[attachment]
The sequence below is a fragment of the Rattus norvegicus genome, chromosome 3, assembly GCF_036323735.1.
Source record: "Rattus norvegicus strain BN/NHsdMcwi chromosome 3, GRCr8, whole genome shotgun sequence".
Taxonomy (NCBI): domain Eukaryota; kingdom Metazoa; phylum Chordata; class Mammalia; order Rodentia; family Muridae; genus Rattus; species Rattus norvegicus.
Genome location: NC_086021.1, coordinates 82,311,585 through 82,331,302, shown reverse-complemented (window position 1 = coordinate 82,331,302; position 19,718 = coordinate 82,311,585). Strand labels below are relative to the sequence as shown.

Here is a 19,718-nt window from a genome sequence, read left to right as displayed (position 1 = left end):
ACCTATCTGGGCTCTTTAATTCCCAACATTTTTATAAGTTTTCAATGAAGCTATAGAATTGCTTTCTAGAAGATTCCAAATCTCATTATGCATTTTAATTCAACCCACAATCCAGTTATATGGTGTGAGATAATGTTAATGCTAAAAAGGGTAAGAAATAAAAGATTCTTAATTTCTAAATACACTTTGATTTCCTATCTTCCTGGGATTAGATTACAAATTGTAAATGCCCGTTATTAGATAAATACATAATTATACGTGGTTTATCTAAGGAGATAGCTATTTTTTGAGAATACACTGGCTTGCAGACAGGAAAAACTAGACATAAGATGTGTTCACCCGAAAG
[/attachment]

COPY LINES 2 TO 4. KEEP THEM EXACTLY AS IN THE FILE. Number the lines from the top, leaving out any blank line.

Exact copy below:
Source record: "Rattus norvegicus strain BN/NHsdMcwi chromosome 3, GRCr8, whole genome shotgun sequence".
Taxonomy (NCBI): domain Eukaryota; kingdom Metazoa; phylum Chordata; class Mammalia; order Rodentia; family Muridae; genus Rattus; species Rattus norvegicus.
Genome location: NC_086021.1, coordinates 82,311,585 through 82,331,302, shown reverse-complemented (window position 1 = coordinate 82,331,302; position 19,718 = coordinate 82,311,585). Strand labels below are relative to the sequence as shown.